He deserved the moment. Fans were left pondering the simulation that drew the fateful penalty, but their cynicism will fade, as it should. Other players have benefitted from such behavior, only their goals weren’t record-tiers. Just because Wondolowski’s was number 27 doesn’t mean it should overshadow the 26 that came before it.

And it won’t. No Bowie Kuhn is going to put an asterisk on this mark. There is the genuine feeling around the league that Wondolowski’s earned this.

“He’s had a tremendous, tremendous season,” Portland Timbers head coach Gavin Wilkinson said after the game, choosing to focus on Wondo’s record rather than how it came about. “Take the decision out of it … He’s tied the MLS record, and it’s gone to a very, very good player.”

If everything fell into place – up to and including the final, record-tying goal – it doesn’t make the mark any less valuable. It makes the mark no different than every other record that exists in competitive sports.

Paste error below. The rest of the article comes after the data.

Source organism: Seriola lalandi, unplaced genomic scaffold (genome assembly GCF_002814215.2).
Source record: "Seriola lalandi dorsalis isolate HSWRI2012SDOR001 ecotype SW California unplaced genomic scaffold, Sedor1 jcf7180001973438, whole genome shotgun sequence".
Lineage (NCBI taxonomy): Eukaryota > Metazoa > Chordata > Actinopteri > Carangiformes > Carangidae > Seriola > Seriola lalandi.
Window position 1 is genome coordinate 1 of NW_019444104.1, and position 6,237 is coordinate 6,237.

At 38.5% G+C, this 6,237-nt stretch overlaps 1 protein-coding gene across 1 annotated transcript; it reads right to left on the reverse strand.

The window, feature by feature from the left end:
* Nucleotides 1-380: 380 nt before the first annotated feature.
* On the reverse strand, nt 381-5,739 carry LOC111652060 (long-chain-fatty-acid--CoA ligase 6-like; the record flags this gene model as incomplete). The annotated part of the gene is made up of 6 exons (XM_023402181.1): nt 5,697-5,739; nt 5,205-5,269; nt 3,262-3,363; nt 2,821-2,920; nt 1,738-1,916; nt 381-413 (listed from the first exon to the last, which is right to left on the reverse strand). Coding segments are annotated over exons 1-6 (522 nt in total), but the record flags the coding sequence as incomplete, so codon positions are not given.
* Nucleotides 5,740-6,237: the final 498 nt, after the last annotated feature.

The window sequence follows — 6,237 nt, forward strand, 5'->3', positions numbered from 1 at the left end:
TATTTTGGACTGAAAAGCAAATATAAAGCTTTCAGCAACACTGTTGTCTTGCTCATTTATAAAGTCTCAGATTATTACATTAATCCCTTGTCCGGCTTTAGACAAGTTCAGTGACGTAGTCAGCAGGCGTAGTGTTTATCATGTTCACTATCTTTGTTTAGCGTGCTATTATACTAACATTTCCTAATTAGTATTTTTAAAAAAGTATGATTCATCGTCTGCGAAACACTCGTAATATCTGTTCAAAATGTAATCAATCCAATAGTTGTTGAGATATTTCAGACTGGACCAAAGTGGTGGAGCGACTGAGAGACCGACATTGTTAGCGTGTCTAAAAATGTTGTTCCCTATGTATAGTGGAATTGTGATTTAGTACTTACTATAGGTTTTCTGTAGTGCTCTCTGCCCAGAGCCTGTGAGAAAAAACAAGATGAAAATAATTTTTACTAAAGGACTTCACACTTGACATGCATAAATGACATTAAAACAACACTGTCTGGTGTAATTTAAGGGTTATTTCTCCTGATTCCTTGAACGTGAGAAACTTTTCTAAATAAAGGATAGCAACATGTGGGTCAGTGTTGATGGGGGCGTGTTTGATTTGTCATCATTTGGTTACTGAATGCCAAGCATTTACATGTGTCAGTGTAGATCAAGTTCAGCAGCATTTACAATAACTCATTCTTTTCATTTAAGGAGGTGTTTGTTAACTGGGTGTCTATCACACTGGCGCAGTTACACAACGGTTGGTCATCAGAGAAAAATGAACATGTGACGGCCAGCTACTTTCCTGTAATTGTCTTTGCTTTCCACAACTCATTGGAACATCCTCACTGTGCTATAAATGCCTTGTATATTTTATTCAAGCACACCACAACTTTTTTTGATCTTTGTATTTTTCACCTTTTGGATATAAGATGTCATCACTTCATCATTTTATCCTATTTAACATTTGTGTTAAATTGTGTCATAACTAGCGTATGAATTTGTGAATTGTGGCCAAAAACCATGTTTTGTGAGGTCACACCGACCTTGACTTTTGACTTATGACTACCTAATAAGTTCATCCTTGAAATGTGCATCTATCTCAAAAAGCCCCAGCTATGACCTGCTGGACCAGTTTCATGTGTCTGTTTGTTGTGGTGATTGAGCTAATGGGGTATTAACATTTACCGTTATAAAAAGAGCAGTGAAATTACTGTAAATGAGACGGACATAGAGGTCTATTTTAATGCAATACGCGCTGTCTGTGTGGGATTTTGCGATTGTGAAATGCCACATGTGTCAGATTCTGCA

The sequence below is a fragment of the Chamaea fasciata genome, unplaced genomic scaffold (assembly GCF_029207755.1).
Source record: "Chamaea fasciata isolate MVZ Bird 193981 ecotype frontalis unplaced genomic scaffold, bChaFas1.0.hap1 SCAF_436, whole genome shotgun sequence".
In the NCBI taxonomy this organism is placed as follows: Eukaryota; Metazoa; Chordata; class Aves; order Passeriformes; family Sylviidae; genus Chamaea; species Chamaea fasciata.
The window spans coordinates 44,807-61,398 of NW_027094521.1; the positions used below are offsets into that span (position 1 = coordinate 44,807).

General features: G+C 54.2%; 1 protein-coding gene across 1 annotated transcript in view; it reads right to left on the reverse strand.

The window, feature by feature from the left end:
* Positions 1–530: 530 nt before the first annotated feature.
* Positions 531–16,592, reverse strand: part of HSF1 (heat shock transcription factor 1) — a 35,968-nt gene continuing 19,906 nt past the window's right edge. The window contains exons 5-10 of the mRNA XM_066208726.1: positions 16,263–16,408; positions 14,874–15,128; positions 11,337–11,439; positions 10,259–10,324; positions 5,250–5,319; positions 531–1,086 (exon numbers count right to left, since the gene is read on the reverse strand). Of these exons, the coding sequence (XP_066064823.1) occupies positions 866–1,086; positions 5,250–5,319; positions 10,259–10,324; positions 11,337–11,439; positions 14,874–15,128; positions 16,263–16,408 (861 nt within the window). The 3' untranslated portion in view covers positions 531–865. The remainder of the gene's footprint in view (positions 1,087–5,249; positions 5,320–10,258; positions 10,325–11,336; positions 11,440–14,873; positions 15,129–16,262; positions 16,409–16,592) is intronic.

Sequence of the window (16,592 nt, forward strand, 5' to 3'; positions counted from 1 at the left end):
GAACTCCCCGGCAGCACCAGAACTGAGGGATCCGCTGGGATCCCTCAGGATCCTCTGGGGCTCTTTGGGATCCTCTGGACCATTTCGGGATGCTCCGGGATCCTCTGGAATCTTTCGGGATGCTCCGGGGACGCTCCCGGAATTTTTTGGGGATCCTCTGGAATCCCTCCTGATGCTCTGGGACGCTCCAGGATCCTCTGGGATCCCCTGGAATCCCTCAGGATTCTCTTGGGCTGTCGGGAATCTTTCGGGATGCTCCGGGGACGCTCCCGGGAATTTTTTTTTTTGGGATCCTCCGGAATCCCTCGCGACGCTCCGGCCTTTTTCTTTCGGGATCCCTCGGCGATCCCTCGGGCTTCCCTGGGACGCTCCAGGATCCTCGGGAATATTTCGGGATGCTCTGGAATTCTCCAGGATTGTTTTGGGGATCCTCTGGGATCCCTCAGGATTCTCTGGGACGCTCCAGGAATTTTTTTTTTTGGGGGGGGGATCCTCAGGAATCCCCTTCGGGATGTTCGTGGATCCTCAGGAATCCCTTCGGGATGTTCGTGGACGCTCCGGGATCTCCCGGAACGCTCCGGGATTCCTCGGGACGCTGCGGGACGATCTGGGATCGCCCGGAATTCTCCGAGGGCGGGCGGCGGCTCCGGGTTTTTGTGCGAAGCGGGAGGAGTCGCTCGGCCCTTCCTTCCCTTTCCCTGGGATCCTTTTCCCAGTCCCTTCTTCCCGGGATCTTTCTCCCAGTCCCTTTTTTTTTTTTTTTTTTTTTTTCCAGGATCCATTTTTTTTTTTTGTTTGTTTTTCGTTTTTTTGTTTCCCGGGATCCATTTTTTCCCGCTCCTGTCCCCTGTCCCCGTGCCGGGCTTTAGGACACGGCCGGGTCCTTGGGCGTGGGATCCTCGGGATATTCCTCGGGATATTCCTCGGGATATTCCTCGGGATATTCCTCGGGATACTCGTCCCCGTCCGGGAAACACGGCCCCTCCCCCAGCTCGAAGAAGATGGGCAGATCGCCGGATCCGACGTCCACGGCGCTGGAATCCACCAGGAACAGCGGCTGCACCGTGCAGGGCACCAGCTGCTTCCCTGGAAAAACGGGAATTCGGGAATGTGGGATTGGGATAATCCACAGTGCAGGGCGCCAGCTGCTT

On Saturday, Chris Wondolowski took his rightful place along site Roy Lassiter. If there’s one thing that’s become clear over the last the last eight months, it’s that he’s earned the honor.

Highlights from Wondo’s historic night in Portland:

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Wondowlowski, after the match:

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Borja goal leads Atletico Nacional to Copa Libertadores title (video)

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Get into space and good things will happen.

That’s how Miguel Borja scored the goal that gave Atletico Nacional an edge that would stand up in the Copa Libertadores final on Wednesday in Medellin.

Borja’s goal gave Atletico Nacional a 1-0 win over Independiente del Valle in Wednesday’s second leg after a 1-1 first leg in Quito.

[ MORE: Wilshere likes Arsenal’s chances ]

Colombia’s Los Verdolagas hadn’t won a Copa Libertadores title since 1989, and the match was its first final since 1995. It was Ecuadorian side Independiente del Valle’s first final.

Atletico Nacional’s Orlando Berrio traded goals with Independiente’s Arturo Mina in the first leg.